For millions of Americans, time is running out to sign up for health insurance through the Affordable Care Act's online marketplace healthcare.gov.
For those who will not receive health coverage beginning Jan. 1, 2020 through an employer or other programs like Medicaid, Medicare or the Children's Health Insurance Program — commonly referred to as CHIP — the deadline to purchase health insurance is Sunday, Dec. 15.
Health and Human Services Secretary Alex Azar tweeted a reminder: "If you decide that purchasing coverage through healthcare.gov is the right decision for you, make sure you select coverage by this Sunday."
December 15 is the deadline to shop for 2020 plans on https://t.co/qklkB6oe7z. Costs are down and choices are up for 2020 plans. If you decide that purchasing coverage through https://t.co/qklkB6oe7z is the right decision for you, make sure you select coverage by this Sunday. pic.twitter.com/vweSg0NuNV— Secretary Alex Azar (@SecAzar) December 13, 2019
Sign-ups for 2020 coverage in the first six weeks of open enrollment for the ACA, also referred to as Obamacare, are down slightly, trailing last year's totals by 6%. However, this decline is happening at a slower rate when compared to 2019 coverage sign-ups in the first six weeks. That decline dipped 12%, according to Modern Healthcare.
The publication also notes that the latest numbers "don't include the millions of people who will be automatically enrolled in coverage at the conclusion of open enrollment."
NPR's Health Policy reporter Selena Simmons-Duffin told NPR's Up First podcast on Saturday that enrollment has been down every year since 2016.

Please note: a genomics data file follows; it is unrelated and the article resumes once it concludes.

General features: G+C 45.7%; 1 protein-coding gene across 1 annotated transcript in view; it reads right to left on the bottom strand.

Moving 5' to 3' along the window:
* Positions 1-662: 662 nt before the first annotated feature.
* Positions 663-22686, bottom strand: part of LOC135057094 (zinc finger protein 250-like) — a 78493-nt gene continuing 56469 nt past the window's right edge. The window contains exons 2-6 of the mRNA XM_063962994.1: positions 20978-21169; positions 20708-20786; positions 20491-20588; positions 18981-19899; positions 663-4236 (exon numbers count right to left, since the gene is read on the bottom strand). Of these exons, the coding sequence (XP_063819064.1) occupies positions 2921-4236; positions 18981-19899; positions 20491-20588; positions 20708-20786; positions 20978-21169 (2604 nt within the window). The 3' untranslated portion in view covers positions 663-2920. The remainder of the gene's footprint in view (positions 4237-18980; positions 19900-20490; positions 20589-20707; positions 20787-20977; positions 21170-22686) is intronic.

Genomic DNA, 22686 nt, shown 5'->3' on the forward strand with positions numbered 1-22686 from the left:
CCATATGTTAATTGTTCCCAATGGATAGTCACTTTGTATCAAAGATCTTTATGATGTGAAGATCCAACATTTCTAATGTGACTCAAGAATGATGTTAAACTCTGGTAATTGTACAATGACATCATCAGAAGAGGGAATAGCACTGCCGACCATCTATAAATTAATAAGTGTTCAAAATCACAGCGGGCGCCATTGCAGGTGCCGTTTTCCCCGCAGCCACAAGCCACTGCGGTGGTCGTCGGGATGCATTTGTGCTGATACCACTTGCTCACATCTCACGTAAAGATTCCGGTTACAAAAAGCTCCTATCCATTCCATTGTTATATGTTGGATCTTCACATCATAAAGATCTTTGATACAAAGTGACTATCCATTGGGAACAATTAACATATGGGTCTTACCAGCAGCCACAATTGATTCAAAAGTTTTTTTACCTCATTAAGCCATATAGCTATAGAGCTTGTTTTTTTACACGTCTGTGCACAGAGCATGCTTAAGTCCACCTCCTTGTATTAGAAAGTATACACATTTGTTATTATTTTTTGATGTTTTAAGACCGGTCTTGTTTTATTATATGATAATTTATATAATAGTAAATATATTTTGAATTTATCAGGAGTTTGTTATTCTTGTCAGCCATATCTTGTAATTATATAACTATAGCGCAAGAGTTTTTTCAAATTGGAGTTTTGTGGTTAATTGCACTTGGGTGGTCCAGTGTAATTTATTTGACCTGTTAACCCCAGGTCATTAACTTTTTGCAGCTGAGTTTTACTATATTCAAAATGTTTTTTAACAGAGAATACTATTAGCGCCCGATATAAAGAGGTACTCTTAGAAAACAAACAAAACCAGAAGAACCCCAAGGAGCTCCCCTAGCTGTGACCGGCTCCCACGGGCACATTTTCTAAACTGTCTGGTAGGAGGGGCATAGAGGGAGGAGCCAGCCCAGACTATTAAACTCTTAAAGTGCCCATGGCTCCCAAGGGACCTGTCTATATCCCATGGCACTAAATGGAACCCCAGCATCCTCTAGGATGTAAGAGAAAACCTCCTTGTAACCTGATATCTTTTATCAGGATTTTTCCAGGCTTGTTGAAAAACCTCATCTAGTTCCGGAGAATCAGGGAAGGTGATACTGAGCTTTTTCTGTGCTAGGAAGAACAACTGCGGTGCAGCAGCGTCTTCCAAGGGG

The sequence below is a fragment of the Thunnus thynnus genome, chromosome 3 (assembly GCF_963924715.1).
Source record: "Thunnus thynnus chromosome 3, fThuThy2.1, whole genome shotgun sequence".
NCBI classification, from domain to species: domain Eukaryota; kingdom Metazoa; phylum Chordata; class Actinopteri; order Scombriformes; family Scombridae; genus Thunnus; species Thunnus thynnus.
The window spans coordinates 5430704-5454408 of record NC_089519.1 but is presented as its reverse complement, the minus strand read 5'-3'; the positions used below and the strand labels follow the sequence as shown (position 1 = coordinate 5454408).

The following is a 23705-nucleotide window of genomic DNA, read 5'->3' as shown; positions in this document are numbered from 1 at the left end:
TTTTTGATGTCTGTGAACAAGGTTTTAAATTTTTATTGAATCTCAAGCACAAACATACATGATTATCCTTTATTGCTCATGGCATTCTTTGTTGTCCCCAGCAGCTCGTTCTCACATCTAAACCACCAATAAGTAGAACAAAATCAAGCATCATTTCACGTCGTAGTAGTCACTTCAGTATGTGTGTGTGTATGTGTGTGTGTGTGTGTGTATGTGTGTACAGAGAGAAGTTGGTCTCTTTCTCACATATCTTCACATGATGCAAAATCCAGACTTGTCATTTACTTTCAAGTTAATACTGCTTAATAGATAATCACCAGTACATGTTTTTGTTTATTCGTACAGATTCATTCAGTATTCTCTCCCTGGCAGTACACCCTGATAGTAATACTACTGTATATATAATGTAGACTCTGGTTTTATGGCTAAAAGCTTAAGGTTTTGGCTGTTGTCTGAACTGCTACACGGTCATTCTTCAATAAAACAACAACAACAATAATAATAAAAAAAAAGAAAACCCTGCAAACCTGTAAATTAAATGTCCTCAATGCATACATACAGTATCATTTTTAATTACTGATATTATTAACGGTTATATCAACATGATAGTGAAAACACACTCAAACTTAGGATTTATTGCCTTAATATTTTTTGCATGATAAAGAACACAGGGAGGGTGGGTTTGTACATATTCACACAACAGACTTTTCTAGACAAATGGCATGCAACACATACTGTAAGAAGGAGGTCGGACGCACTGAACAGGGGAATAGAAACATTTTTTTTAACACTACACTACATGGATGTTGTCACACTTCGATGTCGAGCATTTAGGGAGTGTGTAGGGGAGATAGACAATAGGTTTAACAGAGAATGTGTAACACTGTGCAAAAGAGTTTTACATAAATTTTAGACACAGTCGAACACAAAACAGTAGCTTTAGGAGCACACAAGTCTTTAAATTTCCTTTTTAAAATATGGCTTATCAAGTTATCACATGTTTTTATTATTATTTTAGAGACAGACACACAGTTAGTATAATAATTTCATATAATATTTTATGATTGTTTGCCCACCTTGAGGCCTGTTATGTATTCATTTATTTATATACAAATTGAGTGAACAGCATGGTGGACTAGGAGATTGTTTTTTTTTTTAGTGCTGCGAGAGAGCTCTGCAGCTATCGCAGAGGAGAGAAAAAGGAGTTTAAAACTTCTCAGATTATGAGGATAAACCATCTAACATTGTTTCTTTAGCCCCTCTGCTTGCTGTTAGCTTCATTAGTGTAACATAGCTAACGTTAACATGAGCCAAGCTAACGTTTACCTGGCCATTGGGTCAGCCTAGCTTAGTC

"Last year more than 11 million people enrolled and we're on track to be slightly behind that this year," Simmons-Duffin said.
Many experts blame the drop in sign-ups on the Trump administration making sharp reductions in outreach efforts to connect would-be insurance purchasers to available plans.
"One of the actions that President Trump's administration took to change the [Affordable Care Act] law is to radically cut back the funding to do outreach and to do advertising to let people know that this exists," Simmons-Duffin said.
Kaiser Health News points out there is typically "a flurry in the last few days before the Dec. 15 deadline" when last-minute participants decide to sign-up.
Some states have seen double-digit declines. In Arizona, for example, enrollments are down 17% from this time a year ago, according to the Arizona Republic. The paper cites "apprehension among some Latino families over enrolling in anything government-related" as one possible cause for the drop off.
Meanwhile, Delaware Public Media reports a 1.7% decline from last year. It adds: "Lagging enrollment comes despite premiums in Delaware dropping for the first time since the ACA became law seven years ago."
Health officials in California announced Thursday more than 130,000 people signed up for new coverage plans this year — an increase of 16% compared to the open enrollment period last year.
For those who miss the open enrollment sign-up period, not all is lost. The health care law does allow, in specific cases, a special enrollment period where people can sign-up after the open enrollment period ends.
The government lists circumstances including losing health insurance, getting married, moving, having a baby or adopting a child as "life events" that would make applicants eligible.